Paul Jacob

During Wednesday’s big speech, just as President Obama laid into Rep. Ryan’s Medicare reform proposal, Vice President Joe Biden skirmished with the Sandman. Zzzzz.

Obama wasn’t boring, though. He had a theme.

As he explained it, the Tea Party Republicans have a “pessimistic” vision, their dream of America being a nightmare to him. They look at the future and see (as the prez put it) an “America [that] can’t afford to keep the promise we’ve made for our seniors” or “invest in education or clean energy” or fix “our roads” or afford to do all the cool things done by South Korea, Brazil, and China.

Though the president explained, at length, how it came to pass that our government became disabled, he doesn’t exactly connect the dots. As he sees it, the problem of continuous deficit spending isn’t a spending problem, it’s a taxing problem. If only we had taxed more during the last decade. If only!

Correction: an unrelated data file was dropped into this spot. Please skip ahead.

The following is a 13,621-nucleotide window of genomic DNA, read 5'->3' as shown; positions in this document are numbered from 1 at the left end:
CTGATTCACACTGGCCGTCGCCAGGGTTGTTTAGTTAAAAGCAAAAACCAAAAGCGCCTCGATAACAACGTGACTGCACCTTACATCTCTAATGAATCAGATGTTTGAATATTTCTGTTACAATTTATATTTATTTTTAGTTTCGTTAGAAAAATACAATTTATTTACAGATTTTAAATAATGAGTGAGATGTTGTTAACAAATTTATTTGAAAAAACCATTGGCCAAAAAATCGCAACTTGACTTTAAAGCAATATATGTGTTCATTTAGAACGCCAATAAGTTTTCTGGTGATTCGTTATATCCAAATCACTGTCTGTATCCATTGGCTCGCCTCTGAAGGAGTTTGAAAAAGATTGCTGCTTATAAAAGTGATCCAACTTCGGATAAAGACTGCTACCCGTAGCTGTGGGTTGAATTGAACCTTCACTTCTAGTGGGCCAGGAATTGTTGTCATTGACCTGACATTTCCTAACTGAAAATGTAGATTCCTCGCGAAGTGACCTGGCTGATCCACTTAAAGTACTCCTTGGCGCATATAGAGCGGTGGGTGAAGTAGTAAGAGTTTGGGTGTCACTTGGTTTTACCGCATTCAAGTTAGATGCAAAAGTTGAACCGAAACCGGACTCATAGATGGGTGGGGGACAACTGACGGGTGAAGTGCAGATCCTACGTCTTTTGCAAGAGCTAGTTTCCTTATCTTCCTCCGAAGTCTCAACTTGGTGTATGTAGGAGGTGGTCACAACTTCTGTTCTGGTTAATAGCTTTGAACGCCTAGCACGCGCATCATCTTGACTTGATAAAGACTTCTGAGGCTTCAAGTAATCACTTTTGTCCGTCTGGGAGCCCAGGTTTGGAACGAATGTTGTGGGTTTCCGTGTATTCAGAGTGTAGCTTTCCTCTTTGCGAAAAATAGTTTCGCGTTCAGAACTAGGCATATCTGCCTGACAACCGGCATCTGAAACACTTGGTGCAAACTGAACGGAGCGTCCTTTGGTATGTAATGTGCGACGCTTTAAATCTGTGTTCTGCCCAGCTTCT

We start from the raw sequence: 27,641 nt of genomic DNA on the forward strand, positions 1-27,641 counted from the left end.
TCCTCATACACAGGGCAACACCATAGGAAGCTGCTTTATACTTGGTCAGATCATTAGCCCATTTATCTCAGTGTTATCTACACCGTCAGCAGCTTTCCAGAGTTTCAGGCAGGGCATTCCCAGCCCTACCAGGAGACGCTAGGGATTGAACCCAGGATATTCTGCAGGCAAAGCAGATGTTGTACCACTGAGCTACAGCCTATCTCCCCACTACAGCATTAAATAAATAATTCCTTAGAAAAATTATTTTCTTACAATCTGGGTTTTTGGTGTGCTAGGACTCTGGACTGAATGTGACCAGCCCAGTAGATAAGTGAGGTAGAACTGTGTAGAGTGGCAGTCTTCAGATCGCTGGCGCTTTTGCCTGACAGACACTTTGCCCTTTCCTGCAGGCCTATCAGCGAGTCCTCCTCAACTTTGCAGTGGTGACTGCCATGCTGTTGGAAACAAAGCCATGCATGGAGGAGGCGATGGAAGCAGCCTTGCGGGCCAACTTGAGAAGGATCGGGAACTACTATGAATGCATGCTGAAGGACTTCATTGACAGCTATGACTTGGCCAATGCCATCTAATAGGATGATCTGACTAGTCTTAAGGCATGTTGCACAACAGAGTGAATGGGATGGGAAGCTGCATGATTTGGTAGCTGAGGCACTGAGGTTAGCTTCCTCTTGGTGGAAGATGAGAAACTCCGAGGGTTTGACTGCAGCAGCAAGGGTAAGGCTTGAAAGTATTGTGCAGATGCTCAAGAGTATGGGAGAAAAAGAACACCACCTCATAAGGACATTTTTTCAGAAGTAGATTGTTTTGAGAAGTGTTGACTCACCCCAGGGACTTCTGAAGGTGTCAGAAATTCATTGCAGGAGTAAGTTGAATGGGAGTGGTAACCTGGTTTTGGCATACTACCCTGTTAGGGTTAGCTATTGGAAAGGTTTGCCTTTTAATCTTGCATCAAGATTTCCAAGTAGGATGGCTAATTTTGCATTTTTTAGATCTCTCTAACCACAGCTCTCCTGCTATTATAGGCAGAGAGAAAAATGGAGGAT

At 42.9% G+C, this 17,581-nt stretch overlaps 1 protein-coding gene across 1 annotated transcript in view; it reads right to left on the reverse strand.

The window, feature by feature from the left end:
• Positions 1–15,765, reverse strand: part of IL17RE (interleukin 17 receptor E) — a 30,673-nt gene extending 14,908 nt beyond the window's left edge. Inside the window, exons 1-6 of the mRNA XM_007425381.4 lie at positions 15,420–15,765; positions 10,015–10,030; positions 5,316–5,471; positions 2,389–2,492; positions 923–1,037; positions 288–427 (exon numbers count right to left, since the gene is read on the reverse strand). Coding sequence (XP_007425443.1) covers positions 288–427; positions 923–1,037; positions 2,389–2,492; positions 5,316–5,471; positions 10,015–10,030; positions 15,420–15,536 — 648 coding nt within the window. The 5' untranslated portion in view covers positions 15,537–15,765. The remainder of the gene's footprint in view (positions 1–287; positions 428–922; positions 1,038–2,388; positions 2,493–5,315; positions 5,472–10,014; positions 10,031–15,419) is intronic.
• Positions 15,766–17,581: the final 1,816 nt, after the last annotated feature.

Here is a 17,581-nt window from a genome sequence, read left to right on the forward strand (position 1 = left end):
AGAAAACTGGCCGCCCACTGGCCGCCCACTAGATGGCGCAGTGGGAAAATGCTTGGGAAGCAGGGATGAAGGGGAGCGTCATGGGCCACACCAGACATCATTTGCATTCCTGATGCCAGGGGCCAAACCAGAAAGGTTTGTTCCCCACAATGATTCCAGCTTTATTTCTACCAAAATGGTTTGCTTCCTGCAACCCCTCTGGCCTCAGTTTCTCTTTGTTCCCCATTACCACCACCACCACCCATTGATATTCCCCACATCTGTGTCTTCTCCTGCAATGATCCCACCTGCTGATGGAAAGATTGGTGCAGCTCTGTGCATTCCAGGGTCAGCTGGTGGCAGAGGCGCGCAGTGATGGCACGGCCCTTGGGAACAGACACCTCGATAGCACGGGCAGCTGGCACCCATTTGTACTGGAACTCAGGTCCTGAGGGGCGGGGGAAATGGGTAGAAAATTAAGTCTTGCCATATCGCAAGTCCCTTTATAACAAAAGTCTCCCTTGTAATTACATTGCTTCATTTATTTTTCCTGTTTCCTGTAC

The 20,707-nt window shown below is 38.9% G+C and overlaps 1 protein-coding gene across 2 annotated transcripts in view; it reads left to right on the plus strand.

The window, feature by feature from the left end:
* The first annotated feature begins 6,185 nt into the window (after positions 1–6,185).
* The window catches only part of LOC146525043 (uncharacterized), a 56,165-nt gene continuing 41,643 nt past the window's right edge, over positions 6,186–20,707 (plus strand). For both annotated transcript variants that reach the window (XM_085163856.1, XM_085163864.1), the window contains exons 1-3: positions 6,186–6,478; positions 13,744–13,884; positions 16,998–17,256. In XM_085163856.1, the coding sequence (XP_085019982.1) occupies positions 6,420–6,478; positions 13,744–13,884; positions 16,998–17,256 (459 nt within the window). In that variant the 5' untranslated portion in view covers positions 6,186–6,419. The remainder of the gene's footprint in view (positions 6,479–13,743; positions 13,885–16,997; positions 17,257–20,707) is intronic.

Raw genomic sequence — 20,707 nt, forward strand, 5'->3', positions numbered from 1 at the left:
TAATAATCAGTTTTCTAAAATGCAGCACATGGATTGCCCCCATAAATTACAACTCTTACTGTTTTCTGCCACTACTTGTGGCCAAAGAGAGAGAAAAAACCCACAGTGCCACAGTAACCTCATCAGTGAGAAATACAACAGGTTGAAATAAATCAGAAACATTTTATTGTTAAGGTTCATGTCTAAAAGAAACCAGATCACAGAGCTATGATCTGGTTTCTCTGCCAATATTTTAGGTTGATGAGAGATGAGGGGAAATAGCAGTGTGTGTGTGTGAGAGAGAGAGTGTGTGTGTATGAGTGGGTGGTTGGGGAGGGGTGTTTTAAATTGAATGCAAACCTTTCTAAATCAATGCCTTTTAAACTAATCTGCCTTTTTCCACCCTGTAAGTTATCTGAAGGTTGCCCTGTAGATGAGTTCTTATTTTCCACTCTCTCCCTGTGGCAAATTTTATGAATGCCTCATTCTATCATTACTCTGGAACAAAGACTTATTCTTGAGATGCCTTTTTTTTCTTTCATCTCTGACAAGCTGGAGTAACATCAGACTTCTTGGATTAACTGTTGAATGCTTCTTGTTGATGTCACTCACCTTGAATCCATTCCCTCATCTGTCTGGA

He mentioned previous unbalanced budgets — in the eighties, in the oughts — but he didn’t see any point in mentioning all the waste in those budgets: on goofy projects, overpayments, duplicated efforts. He mentioned our wars, but not how ineffective they’ve been, how never-ending they’re proving to be — including his own ongoing Libyan adventure that isn’t shaping up to be the delegated, drive-thru, fly-over war he’d promised.

Could today’s widespread public pessimism, the fear we cannot pay for every political promise made by generations of pandering politicians, have something to do with not only the eternal limitations of government, but also with the sheer vastness of idiocy in recent times?

The latest exhibit was Mr. Obama’s oration of love for America’s welfare state. To those on the right, who argue our president hates America, his speech refuted the charge entirely: Barack Obama loves this country, but only because of our welfare state. “I’ll go further,” Mr. Obama proclaimed, “we would not be a great country without those commitments” to Medicaid, Medicare, and Social Security.

Paul Jacob

Paul Jacob is President of Citizens in Charge Foundation and Citizens in Charge. His daily Common Sense commentary appears on the Web and via e-mail.